Church Clothesline Project Benefits Those In Need

A clothesline project at the Christ Lutheran Church in Bemus Point is providing personal care items for those in need. In the first three weeks, about 40 bags have been collected.
P-J photo by Jordan Patterson

A clothesline project at the Christ Lutheran Church in Bemus Point is providing personal care items for those in need. In the first three weeks, about 40 bags have been collected. P-J photo by Jordan Patterson

BEMUS POINT — The Christ Lutheran Church in Bemus Point participated in clothing the disadvantaged in the Jamestown area in the winter, but that wasn’t enough. Pastor Bob Benson and members of the church wanted to keep helping throughout the summer.

“We were a part of the Clothesline Project this winter for hats, mittens and gloves, you know, keeping Jamestown warm,” Benson said. “This summer as we transitioned over, we thought ‘You know that was such a good project for us to do.’ We’re meeting a lot of needs within the community.

“So, we thought ‘Hey can we keep this going in the summer, and if we do, how can we do that?” Benson said.

According to Benson, the initial thought was to provide food for those in need and feed them out of their building. But after talking with a few people who would be receiving the help from the church, Benson realized there might be a better option.

“We took over the old restaurant, the old Chautauqua Public Inn, and the thought was that we should be feeding people out of our building,” Benson said.

After talking with those people Benson was told that food isn’t the biggest problem for them because they would be receiving food stamps. The real items that the disadvantaged had trouble getting were personal care items.

“So, we decided that we’d just gather up a whole bunch of personal sized personal care items and we bagged them up and put out on the clothesline,” Benson said. “So far, in the first three weeks, we’ve gone through about 40 bags.”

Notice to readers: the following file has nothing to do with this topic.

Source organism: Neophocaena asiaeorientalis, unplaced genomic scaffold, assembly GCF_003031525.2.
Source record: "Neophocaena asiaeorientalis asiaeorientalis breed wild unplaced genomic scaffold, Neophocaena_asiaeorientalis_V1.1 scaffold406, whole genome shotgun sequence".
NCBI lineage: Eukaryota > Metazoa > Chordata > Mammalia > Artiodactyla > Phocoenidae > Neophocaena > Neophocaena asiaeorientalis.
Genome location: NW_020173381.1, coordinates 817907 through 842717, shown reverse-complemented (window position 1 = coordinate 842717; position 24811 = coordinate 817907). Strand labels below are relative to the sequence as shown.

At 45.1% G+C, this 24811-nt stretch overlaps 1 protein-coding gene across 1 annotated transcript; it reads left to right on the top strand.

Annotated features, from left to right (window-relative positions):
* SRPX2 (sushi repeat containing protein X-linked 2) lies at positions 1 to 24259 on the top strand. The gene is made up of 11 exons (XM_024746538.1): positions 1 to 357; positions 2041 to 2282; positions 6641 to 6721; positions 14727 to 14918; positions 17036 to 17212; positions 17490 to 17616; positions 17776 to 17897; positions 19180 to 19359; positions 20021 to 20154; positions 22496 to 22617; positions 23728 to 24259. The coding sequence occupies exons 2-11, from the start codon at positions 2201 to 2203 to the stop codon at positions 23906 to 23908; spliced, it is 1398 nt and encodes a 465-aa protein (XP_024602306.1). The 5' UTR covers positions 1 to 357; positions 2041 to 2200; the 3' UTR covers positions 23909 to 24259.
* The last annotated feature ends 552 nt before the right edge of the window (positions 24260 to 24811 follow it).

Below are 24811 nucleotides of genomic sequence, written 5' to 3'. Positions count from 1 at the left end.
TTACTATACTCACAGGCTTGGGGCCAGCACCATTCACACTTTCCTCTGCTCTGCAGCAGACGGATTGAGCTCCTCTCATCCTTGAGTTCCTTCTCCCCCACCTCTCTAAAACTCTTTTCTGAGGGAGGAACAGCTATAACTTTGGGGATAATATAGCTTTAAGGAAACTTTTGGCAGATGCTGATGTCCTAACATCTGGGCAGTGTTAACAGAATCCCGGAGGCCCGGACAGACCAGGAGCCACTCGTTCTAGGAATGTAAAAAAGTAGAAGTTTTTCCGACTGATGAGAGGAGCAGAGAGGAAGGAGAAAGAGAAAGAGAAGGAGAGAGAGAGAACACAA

The items normally consist of toothbrushes, toothpaste, shampoo, conditioner, razors, shaving cream and deodorant, among other items.

“It’s been a really good outreach,” Benson said.

The only concern that Benson and the Christ Lutheran Church has is how long they can keep this going. The church hopes it can sustain this project and until the winter and then start back in on giving out clothing for the colder months. Benson joked that it’s impossible to leave soap and shampoo out in freezing weather and get anyone to find any use for it after its frozen.

“We made a decision the other night to just keep going as long as we can,” Benson said. “We’re hoping it will go all summer.”

On a regular basis, members of the church gather with one another and bag up the items for people to take. People usually wait for specific times to come grab the bags off of the clothesline, when no one’s around, but that Benson’s seen a couple of people utilizing the church’s charitable project.

The church attempts to track what times of the day that items will disappear off of the line. Thus far, Benson said that people normally only take one bag at a time and they haven’t had anyone take every bag that’s hanging up and emphasized that this is making real change in the community already.

Although the Christ Lutheran Church is the only organization involved in a project like this, Benson realizes that other groups most likely want to get involved but are waiting to see how this particular project pans out.

“God’s just told us to do what we can to help the disadvantaged, he hasn’t told us to be responsible for who those disadvantaged are,” Benson said. “So, you know, we’re just doing what Gods called us to do and we leave the rest up to him.”

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